It is hard to find a South African who does not know Trevor Noah, the country’s national treasure who now graces the international screen. In 2016, Trevor Noah took a step back from stand-up comedy to permanently establish his jokes and South African childhood with ink on paper. Born a Crime: Stories from a South African Childhood stands as Noah’s autobiographical masterpiece. 

With only 304 pages, Noah manages to take readers on the hilarious, fascinating, sentimental, and fervent journey of his childhood. The combination of humor and emotion that bursts from the pages of this book makes it truly captivating. As Noah recounts the journey of his youth,, he allows the reader to see into his past in such a vulnerable manner that one cannot help but feel that they are part of the story.

This recount of his life is filled with flames, failed youthful romances, and mischievous quests all wrapped together in laughter, accomplishing something very few books have managed to do. Through these life stories, he subtly weaves a vivid image of South African life. As a South African, reading this book was bittersweet from the beginning to the end.

Noah speaks of fascinating and kind people, a South African characteristic that rests in all of us. He also delves into the violence and anger that has grown around such kindness, a chemical reaction formulated by Apartheid that continues to fester and infect so many lives. It is a kindness and violence that South Africans know too well. The beauty and pain are masterfully transcribed through one person’s life, allowing the individual to fade into the backdrop and creating a book that describes South Africa truthfully and passionately.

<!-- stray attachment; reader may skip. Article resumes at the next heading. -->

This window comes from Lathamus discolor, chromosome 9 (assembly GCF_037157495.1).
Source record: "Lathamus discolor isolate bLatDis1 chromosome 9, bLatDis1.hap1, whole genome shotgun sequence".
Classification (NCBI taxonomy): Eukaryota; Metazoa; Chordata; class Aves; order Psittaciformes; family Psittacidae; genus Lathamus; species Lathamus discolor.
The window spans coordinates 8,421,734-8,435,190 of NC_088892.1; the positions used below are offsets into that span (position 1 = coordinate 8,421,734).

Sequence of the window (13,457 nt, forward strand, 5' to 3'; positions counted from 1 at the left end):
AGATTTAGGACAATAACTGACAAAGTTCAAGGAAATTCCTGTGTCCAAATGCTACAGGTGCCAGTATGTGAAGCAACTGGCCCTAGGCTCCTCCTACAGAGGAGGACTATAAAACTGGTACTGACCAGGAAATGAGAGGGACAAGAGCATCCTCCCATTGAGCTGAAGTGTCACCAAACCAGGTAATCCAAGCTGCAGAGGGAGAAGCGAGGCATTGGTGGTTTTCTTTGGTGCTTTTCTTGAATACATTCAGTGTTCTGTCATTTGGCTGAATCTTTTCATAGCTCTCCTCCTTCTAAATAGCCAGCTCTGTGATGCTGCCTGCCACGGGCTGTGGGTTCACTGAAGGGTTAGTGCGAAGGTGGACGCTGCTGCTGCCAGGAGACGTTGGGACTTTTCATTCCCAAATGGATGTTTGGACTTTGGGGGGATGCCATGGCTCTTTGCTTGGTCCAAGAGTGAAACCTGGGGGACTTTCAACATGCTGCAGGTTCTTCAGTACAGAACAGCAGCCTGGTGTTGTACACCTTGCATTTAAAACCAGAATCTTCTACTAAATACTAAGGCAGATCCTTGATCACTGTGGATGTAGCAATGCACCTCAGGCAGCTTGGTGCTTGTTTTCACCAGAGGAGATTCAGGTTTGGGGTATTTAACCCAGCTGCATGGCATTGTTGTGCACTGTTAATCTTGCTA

As one delves into the chronological stories of Trevor Noah’s life growing up in South Africa, one gains insight into people and places that may never be physically seen. The life and heart of the township Alexandra are described with such beauty that readers become disheartened that all the people on the street, with their fascinating tales, will likely never cross their paths. The complexity of navigating life with a black mother and a white father during Apartheid, while coated with funny anecdotes, is described in such unconventional beauty.

To read this book is to fall in love with two things: South Africa and Patricia Noah, Trevor Noah’s mother. The book’s soul is that of Patricia Noah, a woman of intelligence, beauty, strength, passion, and love. Readers should thank Trevor Noah for creating this book in a way that passes on his mother’s wisdom, advice, and wit. This wonderful book is an easy read, filled with twists and turns, evoking laughter and tears, shock and anger. But most wonderfully, it offers a deeper understanding of the heart and soul of South Africa. 

Special thanks are owed to Pan Macmillan for their generosity in recommending and providing the book.

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